Irrational Games, the studio behind the critically acclaimed Bioshock series, is closing down after 17 years in business.
Ken Levine, creative director and co-founder of the studio, announced the news in a blogpost, saying that he would be starting a “smaller, more entrepreneurial endeavour” with publishers Take-Two.
“My passion has turned to making a different kind of game than we’ve done before. To meet the challenge ahead, I need to refocus my energy on a smaller team with a flatter structure and a more direct relationship with gamers,” says Levine.
Levine says his new goal will be to make “narrative-driven games for the core gamer that are highly replayable” and to “foster the most direct relationship with our fans possible”.
“Initially, I thought the only way to build this venture was with a classical startup model, a risk I was prepared to take, but when I talked to Take-Two about the idea, they convinced me that there was no better place to pursue this new chapter than within their walls. After all, they're the ones who believed in and supported Bioshock in the first place."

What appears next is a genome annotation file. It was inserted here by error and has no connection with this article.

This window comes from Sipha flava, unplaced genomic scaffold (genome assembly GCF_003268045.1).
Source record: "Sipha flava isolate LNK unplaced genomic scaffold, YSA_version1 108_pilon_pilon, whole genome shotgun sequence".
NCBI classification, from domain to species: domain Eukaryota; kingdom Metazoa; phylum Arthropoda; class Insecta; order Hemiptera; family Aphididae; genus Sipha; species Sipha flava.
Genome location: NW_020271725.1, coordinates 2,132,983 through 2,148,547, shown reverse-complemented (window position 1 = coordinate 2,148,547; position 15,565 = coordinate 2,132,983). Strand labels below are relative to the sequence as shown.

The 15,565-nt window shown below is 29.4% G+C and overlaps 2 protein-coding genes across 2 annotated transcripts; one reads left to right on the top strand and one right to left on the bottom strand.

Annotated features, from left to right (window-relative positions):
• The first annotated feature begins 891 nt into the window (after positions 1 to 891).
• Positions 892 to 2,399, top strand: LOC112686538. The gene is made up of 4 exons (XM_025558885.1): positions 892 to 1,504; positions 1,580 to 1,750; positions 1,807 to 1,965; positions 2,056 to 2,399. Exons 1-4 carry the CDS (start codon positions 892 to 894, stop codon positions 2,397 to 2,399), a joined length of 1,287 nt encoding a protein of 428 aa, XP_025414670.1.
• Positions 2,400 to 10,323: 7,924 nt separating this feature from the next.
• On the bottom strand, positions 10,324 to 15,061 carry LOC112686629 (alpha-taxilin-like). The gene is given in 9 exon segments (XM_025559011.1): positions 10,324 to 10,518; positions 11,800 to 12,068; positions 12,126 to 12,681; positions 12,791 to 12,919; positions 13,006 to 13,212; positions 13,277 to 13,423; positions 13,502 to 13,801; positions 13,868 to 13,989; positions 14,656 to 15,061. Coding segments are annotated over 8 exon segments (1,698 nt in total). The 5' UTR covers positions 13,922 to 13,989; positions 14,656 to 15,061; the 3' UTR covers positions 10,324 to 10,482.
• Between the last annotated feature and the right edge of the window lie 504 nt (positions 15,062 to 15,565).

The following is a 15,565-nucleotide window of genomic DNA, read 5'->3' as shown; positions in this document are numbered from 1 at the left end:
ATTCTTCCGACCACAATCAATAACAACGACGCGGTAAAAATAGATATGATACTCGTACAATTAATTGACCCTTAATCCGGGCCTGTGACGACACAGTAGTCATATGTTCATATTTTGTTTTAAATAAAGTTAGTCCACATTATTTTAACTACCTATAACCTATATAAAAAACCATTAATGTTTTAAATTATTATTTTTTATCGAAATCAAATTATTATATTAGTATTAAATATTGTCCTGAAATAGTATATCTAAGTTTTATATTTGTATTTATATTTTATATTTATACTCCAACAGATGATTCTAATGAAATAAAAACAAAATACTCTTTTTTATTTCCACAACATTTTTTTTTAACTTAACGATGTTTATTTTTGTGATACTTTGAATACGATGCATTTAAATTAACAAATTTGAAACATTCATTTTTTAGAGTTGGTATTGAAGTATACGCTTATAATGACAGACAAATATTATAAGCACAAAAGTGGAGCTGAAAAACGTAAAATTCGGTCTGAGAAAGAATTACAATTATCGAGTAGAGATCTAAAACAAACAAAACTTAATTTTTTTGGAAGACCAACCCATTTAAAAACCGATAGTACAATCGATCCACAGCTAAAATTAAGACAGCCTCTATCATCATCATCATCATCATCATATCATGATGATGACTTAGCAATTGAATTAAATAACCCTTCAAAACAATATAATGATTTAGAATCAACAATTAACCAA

The change will not mean the end of the Bioshock franchise, wiht Levine announcing the he will be “handing the reins of our creation […] to 2K so our new venture con focus entirely on replayable narrative”. His final contributiuon to the franchise will be the second chapter in a two-part downloadable content pack for Bioshock Infinite named Burial at Sea.
Levine’s creations, particularly System Shock 2 (1999) and the Bioshock series, have earned him critical acclaim in the gaming world, with his titles singled out by critics as examples of mature game design that fuses detailed world-building with narrative-heavy gameplay.
Bioshock Infinite, the most recent title in the series, managed to snag 80 awards even before its commercial release and currently currently has a score of 94 out of a 100 on review-aggregator Metacritic. The game is set in an alternate reality where American exceptionalism has taken root in a fictional, floating city named Columbia. The game was praised for addressing ideological concepts including nationalism and populism as well as the philosophy of free will and fatalism.